Wall Street closes mixed on anxieties about economy

The market has been shaken by uncertainty surrounding bond insurers.

By
February 10, 2008 09:15
3 minute read.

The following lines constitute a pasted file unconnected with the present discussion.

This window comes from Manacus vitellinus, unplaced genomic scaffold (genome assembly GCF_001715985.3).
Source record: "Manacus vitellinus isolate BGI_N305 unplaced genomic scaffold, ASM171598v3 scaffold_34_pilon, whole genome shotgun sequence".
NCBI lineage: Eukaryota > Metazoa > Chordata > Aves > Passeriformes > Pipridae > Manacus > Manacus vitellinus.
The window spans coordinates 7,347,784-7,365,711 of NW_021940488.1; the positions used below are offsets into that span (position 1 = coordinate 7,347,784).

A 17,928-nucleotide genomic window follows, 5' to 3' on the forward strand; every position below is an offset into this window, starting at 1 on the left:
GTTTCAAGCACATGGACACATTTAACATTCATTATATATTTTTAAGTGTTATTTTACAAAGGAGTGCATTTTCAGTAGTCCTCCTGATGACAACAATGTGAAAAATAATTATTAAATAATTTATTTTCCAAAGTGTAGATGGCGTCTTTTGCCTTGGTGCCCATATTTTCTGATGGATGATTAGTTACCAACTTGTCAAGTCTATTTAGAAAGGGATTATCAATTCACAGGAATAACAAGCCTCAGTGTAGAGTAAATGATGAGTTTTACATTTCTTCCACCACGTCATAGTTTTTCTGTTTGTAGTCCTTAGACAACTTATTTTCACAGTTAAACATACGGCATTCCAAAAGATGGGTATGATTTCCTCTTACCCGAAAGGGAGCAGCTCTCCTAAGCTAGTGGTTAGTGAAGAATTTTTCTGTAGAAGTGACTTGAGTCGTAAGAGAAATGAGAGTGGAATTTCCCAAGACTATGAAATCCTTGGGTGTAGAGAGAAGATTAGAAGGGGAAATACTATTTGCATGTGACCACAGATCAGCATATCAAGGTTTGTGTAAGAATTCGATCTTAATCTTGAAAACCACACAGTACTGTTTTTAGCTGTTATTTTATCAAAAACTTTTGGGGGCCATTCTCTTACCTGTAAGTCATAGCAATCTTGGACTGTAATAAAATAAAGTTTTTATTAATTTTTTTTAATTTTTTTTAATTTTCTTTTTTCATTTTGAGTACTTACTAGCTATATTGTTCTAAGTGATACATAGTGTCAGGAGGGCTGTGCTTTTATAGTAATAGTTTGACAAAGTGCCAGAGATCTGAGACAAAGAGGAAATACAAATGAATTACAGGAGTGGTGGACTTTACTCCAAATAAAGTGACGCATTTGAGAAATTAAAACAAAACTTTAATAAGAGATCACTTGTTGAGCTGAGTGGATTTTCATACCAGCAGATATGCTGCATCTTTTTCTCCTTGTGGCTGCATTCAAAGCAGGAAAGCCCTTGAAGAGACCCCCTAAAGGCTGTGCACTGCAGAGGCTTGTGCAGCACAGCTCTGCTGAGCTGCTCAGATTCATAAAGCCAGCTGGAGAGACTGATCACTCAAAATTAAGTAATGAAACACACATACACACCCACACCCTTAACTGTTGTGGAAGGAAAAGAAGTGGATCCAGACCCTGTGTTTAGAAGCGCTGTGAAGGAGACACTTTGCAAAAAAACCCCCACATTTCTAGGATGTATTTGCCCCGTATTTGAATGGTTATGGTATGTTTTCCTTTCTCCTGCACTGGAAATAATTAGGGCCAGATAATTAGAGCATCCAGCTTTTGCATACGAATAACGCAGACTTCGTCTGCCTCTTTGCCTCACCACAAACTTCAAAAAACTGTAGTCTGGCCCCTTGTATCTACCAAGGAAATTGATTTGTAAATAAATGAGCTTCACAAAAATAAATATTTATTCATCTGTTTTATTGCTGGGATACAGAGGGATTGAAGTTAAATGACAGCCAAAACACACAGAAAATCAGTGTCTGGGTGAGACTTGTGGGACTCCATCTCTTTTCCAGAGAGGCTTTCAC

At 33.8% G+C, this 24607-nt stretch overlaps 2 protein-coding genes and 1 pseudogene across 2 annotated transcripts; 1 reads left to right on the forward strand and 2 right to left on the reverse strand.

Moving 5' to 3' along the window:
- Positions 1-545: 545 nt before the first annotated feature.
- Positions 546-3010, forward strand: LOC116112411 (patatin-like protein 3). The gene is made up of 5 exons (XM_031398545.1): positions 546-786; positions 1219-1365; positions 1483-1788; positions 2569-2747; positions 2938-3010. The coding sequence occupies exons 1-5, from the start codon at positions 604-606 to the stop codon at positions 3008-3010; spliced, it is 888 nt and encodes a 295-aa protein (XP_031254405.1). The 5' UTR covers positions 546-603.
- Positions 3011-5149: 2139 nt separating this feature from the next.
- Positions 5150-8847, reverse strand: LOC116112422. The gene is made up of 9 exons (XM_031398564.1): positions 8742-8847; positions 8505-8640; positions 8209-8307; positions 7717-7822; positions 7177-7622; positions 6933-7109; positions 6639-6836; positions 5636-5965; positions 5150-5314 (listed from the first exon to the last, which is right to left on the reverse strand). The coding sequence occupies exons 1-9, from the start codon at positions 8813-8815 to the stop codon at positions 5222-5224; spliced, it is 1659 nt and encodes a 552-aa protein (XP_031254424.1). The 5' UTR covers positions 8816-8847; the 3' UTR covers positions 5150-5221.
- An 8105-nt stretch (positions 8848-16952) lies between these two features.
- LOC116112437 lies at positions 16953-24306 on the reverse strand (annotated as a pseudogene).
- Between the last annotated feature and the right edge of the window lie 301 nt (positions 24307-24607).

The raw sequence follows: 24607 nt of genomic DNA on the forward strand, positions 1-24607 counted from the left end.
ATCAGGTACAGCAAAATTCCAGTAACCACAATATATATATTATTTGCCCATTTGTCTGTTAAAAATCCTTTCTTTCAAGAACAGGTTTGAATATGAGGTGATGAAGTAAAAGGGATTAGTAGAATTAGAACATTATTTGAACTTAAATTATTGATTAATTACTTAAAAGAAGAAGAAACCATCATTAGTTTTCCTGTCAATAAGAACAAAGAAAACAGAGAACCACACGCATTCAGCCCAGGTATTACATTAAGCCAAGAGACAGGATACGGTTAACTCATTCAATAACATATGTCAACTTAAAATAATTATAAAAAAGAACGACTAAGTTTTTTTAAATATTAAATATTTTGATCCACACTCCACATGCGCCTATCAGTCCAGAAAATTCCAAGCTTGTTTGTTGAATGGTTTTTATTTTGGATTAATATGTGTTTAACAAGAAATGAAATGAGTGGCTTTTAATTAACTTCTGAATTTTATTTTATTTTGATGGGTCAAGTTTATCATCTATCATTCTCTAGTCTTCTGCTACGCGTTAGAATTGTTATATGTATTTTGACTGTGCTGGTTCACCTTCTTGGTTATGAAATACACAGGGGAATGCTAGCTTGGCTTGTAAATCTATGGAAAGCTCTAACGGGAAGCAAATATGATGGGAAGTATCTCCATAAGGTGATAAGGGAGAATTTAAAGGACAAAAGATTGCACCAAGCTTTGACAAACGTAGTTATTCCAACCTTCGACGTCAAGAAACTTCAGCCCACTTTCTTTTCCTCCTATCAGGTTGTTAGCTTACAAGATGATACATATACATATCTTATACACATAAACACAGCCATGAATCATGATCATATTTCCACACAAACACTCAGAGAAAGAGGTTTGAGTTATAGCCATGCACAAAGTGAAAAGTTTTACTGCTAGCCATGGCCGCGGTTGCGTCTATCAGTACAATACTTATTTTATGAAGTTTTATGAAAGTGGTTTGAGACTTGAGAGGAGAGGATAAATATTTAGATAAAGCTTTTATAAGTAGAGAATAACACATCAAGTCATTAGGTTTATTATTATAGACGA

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SHARES WALL STREET Stocks finished a dismal week with a mixed performance Friday as investors grappled with fears about insurers of distressed mortgage-backed bonds and anxiety about the broader economy. The Dow Jones industrial average, which rose in earlier trading, fell more than 60 points, while the Nasdaq composite index managed a gain. Both ended the week down more than 4 percent, however, and it was the Dow's worst week, percentage-wise, since March 2003. The market has been shaken in recent weeks by uncertainty surrounding bond insurers and whether they'll be able to handle huge losses in the value of mortgage-backed bonds. On Thursday, Moody's Investors Service lowered its rating on the bond insurer Security Capital Assurance Ltd. Then at midday Friday, Fitch Ratings, another credit rating agency, put a series of mortgage-backed securities insured by MBIA Inc. on negative watch. The Dow dropped 64.87, or 0.53%, to 12,182.13 - above its lows of the day, but well off its highs, too. The biggest losers among the 30 Dow companies were financial companies American Express Co. and JPMorgan Chase & Co. Broader stock indicators were mixed. The Standard & Poor's 500 index fell 5.62, or 0.42%, to 1,331.29, while the Nasdaq composite index rose 11.82, or 0.52%, to 2,304.85. The Dow ended the week down 561.06, or 4.40%, while the S&P 500 index lost 64.13, or 4.60%, and the Nasdaq fell 108.51, or 4.50%. The technology-heavy Nasdaq fared better than the other indexes Friday thanks partly to Amazon.com Inc., which authorized a $1 billion share buyback program. The on-line retailer rose $2.59, or 3.7%, to $73.50. EUROPE Share prices on the London Stock Exchange closed higher Friday. The FTSE-100 share index closed up 59.9 points, or 1.05%, at 5,784.00 ASIA Japanese stocks fell after government data showed a larger-than-expected drop in core machinery orders in December, darkening the outlook for Japan's capital investment. Many major Asian stock exchanges, including bourses in Hong Kong, mainland China and South Korea, were closed for Lunar New Year celebrations. Japan's benchmark Nikkei 225 stock index fell 1.4% to close at 13,017.20 on the Tokyo Stock Exchange. Japanese financial markets will be closed Monday for National Foundation Day. In Australia, the S&P/ASX 200 index rose 1.1% to 5,658 points. CURRENCY The dollar slipped slightly against the euro and the pound Friday, maintaining some of the gains that followed a pair of European interest-rate decisions. The euro was worth $1.4506 in late New York trading - up from $1.4459 in New York late Thursday, when it lost more than a US cent. The pound edged up to $1.9455 from $1.9405 on Thursday, when it shed nearly two cents. The two currencies had declined on Thursday after the Bank of England lowered its key interest rate by a quarter point to 5.25%, while the European Central Bank left its benchmark rate unchanged at 4% - but appeared to leave the door open for an eventual cut. The key rates of both European banks remain above the Federal Reserve's level of 3% - the result of US rate cuts totaling 1.25 percentage points in January. In other trading, the dollar dipped to 107.38 Japanese yen from 107.42 yen, and to 1.0009 Canadian dollars from 1.0117. The Canadian loonie gained against major currencies after government employment data showed Canada's jobless rate fell to 5.8% in January from 6% in December. The Canadian unemployment rate is at a 33-year low. COMMODITIES Wheat for March delivery surged the 30-cent daily limit to settle at $10.93 a bushel on the Chicago Board of Trade - the highest ever for that contract. Wheat also hit record-highs on Thursday and Wednesday. Wheat prices have surged to historic highs as bad weather has battered crop after crop around the globe, most recently in India and Canada. Foreign buyers scrambling to lock in supplies have increasingly turned to the US, which is exporting the grain at record pace. The US Department of Agriculture issued a bullish report Friday predicting US wheat inventories will total 272 million bushels by the end of May, the lowest in more than five decades and about 7% less than expected last month. Gold for April delivery jumped $12.30 to settle at $922.30 an ounce, and light, sweet crude for March delivery jumped $3.66 to settle at $91.77 a barrel on the Nymex. March heating oil futures jumped 9.56 cents to settle at $2.5541 a gallon, and March gasoline rose 8.94 cents to settle at $2.3572 a gallon.


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